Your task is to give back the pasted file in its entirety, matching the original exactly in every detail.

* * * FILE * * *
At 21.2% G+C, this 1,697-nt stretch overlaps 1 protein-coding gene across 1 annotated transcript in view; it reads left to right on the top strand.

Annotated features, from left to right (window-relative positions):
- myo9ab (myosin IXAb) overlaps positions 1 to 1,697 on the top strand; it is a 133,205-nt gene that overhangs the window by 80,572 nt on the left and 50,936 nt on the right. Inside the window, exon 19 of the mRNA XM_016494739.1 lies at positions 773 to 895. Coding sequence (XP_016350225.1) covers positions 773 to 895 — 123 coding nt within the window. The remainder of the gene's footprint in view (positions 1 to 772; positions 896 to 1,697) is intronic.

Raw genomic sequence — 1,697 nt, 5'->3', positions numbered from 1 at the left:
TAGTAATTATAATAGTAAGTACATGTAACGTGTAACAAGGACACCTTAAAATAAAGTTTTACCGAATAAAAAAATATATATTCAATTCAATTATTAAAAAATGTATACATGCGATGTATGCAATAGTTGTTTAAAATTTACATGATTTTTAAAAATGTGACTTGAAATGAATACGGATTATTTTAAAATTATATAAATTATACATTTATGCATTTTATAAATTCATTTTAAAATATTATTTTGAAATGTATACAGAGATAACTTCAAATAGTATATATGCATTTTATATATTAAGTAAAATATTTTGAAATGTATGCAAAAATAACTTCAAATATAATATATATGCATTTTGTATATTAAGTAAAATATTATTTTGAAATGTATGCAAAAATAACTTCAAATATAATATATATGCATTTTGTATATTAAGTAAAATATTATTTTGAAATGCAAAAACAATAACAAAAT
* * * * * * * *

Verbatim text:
At 21.2% G+C, this 1,697-nt stretch overlaps 1 protein-coding gene across 1 annotated transcript in view; it reads left to right on the top strand.

Annotated features, from left to right (window-relative positions):
- myo9ab (myosin IXAb) overlaps positions 1 to 1,697 on the top strand; it is a 133,205-nt gene that overhangs the window by 80,572 nt on the left and 50,936 nt on the right. Inside the window, exon 19 of the mRNA XM_016494739.1 lies at positions 773 to 895. Coding sequence (XP_016350225.1) covers positions 773 to 895 — 123 coding nt within the window. The remainder of the gene's footprint in view (positions 1 to 772; positions 896 to 1,697) is intronic.

Raw genomic sequence — 1,697 nt, 5'->3', positions numbered from 1 at the left:
TAGTAATTATAATAGTAAGTACATGTAACGTGTAACAAGGACACCTTAAAATAAAGTTTTACCGAATAAAAAAATATATATTCAATTCAATTATTAAAAAATGTATACATGCGATGTATGCAATAGTTGTTTAAAATTTACATGATTTTTAAAAATGTGACTTGAAATGAATACGGATTATTTTAAAATTATATAAATTATACATTTATGCATTTTATAAATTCATTTTAAAATATTATTTTGAAATGTATACAGAGATAACTTCAAATAGTATATATGCATTTTATATATTAAGTAAAATATTTTGAAATGTATGCAAAAATAACTTCAAATATAATATATATGCATTTTGTATATTAAGTAAAATATTATTTTGAAATGTATGCAAAAATAACTTCAAATATAATATATATGCATTTTGTATATTAAGTAAAATATTATTTTGAAATGCAAAAACAATAACAAAAT